A senior thesis exemplifies the strong research orientation of Haverford, and the Honor Code is important at this Quaker school. There is no core curriculum but there are some distribution requirements. Three-quarters of graduates pursue an advanced degree. Athletics are important at this Division III school, and this series of articles in The New York Times, while written several years ago, provides an excellent review of the recruiting process at highly selective small liberal arts colleges. All students are required to live on campus all four years, building a strong sense of community in a very collaborative environment.

University of Pennsylvania

University of Pennsylvania Wharton School of Business

More students at this Ivy League university than at any of the other Ivies opt to study abroad. Students must apply to the School of Nursing, Business, Arts and Sciences or Engineering as freshmen, and transferring between schools is very difficult. Coordinated dual degrees through the Wharton School of Business are offered in business and engineering, international studies and business, life sciences and management, and nursing and health care management. The strong creative writing program is housed in the Kelly Writers House. Sixty percent of students live on campus, and 30% are involved in the off-campus Greek system. Philosophy, Politics and Economics is an excellent major for those pursing a law degree. Over the summer, engineering students often work with faculty on research projects, and many grants are available in multiple fields. As we walked through this very urban campus, we noticed an abundance of students in the libraries preparing for finals in this very competitive environment.

Villanova University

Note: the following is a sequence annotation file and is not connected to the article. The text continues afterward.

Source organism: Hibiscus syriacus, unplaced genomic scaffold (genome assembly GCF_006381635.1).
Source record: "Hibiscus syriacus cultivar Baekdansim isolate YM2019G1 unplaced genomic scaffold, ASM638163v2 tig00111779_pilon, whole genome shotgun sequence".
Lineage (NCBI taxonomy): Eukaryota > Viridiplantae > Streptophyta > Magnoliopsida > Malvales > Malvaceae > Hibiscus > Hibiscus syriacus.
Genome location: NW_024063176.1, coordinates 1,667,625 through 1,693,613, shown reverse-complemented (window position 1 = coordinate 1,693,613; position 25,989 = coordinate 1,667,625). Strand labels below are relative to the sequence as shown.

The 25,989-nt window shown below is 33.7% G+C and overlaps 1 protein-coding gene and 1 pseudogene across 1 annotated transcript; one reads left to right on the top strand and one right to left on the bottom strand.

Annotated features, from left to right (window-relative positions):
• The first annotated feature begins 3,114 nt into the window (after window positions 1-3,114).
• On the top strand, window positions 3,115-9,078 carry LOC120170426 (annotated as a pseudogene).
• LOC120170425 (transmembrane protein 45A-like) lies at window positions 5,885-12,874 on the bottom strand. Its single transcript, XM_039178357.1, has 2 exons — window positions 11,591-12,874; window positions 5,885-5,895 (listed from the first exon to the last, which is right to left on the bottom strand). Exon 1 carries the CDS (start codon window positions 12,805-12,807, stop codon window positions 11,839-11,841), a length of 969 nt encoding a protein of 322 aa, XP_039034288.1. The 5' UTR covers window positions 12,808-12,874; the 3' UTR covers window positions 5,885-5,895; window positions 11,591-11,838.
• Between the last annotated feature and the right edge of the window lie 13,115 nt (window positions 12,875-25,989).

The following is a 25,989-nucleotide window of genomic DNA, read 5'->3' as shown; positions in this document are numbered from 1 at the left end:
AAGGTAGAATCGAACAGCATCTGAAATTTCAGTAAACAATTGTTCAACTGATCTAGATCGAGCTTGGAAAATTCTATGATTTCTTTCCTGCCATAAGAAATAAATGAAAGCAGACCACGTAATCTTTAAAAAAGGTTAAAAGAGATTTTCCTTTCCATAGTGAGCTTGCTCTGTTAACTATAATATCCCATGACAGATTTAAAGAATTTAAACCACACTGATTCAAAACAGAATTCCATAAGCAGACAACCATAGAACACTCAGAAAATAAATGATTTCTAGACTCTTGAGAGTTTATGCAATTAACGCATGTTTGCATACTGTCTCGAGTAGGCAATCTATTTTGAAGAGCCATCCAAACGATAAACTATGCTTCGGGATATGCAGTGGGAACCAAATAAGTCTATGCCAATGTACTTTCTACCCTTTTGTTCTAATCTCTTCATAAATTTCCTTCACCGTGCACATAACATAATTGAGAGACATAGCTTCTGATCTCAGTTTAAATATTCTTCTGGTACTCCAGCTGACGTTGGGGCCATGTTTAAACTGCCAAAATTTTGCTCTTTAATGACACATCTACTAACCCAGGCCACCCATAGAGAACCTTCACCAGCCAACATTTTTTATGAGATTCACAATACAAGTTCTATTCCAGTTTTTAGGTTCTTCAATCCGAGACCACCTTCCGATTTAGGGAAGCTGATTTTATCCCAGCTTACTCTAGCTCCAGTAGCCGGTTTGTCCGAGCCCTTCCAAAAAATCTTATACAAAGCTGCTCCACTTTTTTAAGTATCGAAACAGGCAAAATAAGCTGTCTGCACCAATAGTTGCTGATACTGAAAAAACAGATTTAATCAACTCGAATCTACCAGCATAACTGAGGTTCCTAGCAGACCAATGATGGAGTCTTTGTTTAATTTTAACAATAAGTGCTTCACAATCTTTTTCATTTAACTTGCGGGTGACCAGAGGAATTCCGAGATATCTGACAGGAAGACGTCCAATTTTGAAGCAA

Just a short train ride from Philadelphia, Villanova University is a beautiful campus located in a quiet suburban area. Founded in 1842 by the Order of St. Augustine, Villanova’s Augustinian Catholic tradition is the foundation of their academic community. Service learning is important at Villanova, and many service trips are part of the experience for undergraduates. Engineering students are well supported, and get the opportunity to study abroad as well as participate in service learning related to engineering. School spirit at this Division I university is strong, as is the overall sense of community on campus. Greek life is also very popular. Collaboration, rather than competition make this a supportive learning environment.

Drexel University

Drexel University is a very urban campus, located in the heart of downtown Philadelphia. Known for their co-op program, students are encouraged to participate in paid internships in their area of interest. This opportunity can benefit students in many ways, providing real-world, hands-on experience, while getting paid and earning credit. Students report that they learn what they do not want to do, as well as finding areas that they decide to pursue. Drexel has also been generous with merit aid offers for students.